This is a group of several related species that commonly infest lawns in large numbers. They may be hidden until someone walks across the lawn, triggering the adults to fly a short distance, but often almost in waves of numbers. The female inserts her ovipositor directly into the blades of the grasses to deposit eggs. Even though large numbers may be present in a lawn the visible damage to the turf is minimal to insignificant. The problem is often a nuisance problem as the adults fly and land on people who are active on the lawn. The adults also fly to lights and may be present around porch lights by the thousands, often entering a home when doors are opened.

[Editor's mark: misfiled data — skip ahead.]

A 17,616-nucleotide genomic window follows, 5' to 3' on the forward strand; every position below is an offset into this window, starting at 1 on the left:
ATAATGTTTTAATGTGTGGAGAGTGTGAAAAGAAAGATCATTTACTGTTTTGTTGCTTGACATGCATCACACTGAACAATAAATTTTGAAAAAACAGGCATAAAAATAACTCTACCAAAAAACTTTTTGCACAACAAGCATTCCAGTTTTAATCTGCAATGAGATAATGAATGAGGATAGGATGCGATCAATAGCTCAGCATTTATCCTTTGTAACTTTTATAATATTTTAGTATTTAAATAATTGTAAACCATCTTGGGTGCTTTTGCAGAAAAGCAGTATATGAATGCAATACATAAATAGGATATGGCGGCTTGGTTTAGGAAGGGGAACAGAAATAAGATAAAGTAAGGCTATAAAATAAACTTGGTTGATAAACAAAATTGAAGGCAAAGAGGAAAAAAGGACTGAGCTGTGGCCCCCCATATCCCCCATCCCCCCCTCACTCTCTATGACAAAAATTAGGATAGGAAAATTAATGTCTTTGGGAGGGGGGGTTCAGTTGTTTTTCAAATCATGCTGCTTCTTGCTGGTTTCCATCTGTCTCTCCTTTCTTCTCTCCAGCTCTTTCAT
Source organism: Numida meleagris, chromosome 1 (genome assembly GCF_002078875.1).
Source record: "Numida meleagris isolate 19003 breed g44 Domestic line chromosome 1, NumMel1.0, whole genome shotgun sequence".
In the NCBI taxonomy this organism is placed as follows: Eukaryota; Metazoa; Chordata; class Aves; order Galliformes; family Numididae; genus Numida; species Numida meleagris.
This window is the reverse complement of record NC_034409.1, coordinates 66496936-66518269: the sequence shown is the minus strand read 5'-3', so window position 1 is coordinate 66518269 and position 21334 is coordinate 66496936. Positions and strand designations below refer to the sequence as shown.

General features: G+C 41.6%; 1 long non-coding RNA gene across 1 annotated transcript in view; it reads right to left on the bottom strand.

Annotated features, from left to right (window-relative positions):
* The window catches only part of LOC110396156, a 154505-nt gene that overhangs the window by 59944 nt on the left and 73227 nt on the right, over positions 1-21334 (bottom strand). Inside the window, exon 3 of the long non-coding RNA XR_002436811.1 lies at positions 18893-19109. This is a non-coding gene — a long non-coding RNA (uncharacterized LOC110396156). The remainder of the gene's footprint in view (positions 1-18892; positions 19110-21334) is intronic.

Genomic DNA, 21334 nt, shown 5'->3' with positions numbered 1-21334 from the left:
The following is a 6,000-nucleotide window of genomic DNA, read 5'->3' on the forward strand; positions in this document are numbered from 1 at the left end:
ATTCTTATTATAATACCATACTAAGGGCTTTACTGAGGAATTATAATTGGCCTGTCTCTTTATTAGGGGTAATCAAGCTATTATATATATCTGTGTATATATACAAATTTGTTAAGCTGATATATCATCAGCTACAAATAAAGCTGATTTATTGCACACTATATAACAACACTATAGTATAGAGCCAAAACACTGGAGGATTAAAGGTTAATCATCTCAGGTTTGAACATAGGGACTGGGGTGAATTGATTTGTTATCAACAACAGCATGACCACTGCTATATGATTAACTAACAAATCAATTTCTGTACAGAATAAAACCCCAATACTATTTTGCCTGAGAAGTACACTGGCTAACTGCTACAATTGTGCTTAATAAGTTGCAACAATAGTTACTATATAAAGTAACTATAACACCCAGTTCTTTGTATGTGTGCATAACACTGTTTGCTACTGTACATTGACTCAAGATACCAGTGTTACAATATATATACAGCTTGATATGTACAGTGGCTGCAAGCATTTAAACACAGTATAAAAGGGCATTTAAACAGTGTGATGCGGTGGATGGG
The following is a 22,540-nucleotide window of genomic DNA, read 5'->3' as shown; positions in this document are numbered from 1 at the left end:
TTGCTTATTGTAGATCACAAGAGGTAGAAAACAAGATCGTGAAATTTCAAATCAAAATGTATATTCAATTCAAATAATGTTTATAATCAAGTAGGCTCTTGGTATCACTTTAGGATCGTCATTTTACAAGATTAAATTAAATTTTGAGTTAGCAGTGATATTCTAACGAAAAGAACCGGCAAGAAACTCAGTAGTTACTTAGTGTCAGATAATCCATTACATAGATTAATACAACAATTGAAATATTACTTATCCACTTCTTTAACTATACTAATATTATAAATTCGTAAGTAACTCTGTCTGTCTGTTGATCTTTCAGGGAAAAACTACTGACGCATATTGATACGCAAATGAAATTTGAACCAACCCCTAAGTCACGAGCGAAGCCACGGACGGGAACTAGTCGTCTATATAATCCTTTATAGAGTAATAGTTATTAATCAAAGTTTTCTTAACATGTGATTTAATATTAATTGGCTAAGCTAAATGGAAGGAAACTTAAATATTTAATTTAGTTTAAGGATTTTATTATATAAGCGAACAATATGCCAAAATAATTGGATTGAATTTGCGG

Residual contact insecticide can be applied to infested lawns to kill large numbers of the insects, and this helps reduce the nuisance problem. If they are gathered at porch lights a residual material can be applied as a spot treatment around the light to kill them as well. Lights can also be left off at night during the season when the adult insects are active which is most common during hot summer days with warm nights.